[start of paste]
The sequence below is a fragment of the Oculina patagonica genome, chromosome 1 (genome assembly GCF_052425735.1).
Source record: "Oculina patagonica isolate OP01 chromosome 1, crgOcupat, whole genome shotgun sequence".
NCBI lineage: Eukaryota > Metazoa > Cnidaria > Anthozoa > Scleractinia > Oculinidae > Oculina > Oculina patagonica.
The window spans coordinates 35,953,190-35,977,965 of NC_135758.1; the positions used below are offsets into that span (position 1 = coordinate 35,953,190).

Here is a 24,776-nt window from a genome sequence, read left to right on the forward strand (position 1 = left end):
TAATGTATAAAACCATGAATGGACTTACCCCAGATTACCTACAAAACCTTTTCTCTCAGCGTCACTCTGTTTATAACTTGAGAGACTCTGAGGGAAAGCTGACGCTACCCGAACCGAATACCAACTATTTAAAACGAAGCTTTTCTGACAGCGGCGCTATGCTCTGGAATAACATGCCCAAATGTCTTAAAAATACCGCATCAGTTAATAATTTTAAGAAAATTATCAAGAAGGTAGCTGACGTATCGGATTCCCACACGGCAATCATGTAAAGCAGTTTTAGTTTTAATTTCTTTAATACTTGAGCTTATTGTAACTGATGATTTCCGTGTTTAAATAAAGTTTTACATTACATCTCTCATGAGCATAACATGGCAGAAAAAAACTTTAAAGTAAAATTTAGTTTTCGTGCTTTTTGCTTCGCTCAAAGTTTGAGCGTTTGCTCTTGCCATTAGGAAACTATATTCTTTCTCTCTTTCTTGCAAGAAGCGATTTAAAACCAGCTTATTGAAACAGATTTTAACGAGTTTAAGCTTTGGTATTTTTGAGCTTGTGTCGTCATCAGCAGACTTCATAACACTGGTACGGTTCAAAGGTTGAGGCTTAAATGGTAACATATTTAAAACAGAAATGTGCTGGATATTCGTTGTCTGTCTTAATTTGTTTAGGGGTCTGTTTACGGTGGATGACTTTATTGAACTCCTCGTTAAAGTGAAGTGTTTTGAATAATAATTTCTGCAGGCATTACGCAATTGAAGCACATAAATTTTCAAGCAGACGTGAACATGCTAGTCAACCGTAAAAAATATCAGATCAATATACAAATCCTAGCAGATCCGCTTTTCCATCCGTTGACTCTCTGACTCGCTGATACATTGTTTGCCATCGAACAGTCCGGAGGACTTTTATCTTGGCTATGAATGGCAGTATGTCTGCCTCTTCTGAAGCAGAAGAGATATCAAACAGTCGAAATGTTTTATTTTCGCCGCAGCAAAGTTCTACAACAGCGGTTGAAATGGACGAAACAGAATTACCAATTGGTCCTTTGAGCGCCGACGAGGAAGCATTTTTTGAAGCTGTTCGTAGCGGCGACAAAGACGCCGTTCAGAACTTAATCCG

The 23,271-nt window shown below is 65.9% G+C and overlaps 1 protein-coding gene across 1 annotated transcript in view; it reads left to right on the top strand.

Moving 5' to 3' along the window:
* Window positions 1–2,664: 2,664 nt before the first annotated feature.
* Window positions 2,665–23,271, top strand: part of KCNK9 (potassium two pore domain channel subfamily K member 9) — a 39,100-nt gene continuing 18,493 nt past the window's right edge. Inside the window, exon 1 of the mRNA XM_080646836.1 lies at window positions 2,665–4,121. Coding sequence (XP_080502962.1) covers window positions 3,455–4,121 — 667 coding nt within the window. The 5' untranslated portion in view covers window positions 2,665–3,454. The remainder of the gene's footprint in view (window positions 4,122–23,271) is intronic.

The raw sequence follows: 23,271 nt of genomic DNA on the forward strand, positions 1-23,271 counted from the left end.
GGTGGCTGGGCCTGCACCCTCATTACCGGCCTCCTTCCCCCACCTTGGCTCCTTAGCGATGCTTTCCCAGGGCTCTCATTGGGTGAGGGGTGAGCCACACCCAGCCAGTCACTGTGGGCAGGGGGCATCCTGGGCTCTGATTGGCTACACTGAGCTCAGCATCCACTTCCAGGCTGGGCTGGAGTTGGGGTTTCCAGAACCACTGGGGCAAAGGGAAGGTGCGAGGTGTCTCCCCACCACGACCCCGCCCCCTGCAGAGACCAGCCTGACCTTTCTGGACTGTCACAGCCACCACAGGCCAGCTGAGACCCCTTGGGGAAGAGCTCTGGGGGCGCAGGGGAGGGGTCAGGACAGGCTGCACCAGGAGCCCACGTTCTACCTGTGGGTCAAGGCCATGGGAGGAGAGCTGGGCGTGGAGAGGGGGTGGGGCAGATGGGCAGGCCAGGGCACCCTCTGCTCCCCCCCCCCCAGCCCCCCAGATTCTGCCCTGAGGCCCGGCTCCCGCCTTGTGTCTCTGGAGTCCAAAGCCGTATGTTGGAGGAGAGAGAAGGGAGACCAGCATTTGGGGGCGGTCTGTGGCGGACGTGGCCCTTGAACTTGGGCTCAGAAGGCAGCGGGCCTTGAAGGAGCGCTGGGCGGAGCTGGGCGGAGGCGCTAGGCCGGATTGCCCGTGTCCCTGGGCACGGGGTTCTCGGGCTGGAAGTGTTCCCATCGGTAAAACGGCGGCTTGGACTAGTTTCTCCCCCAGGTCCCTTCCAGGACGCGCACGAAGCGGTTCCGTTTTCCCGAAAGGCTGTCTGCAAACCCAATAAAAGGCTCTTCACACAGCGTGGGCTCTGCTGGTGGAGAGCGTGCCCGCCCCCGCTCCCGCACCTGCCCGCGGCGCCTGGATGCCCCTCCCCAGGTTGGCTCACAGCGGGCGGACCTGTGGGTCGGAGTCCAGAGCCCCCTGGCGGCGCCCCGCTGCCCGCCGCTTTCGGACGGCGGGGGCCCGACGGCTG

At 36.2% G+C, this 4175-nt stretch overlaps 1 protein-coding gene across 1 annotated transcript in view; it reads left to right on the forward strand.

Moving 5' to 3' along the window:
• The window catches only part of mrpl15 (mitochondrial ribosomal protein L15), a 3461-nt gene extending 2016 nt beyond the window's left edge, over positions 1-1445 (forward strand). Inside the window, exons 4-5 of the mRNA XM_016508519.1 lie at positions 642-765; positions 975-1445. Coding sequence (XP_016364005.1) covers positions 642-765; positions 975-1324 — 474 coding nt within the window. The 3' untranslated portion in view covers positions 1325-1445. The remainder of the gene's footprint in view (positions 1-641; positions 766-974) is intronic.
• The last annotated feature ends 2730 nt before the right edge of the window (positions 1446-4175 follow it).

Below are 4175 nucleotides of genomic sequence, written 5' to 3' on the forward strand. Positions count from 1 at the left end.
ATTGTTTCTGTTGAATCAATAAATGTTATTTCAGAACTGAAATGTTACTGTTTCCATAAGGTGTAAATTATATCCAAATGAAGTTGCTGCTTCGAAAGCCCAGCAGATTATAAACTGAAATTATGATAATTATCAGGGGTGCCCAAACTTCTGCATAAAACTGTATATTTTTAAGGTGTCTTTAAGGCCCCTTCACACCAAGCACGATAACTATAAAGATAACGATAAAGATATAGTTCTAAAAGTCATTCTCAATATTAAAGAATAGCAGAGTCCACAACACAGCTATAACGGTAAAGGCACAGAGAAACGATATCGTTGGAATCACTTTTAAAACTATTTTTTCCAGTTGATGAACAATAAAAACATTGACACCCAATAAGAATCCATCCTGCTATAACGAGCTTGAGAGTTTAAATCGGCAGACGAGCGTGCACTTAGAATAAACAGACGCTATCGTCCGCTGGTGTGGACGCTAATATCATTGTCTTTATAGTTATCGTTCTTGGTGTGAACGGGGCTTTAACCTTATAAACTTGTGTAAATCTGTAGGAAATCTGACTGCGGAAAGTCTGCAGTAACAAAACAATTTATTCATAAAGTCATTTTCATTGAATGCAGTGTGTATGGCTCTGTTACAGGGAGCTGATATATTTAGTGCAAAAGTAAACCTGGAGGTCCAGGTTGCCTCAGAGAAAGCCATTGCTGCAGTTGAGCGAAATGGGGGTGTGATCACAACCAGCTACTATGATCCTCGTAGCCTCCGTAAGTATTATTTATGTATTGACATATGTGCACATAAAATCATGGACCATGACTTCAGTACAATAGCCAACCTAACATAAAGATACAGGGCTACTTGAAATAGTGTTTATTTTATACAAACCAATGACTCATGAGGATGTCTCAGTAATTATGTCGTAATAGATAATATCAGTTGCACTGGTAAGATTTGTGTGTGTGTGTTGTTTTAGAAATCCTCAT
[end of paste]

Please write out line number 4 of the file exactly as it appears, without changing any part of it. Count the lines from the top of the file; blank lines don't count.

The window spans coordinates 35,953,190-35,977,965 of NC_135758.1; the positions used below are offsets into that span (position 1 = coordinate 35,953,190).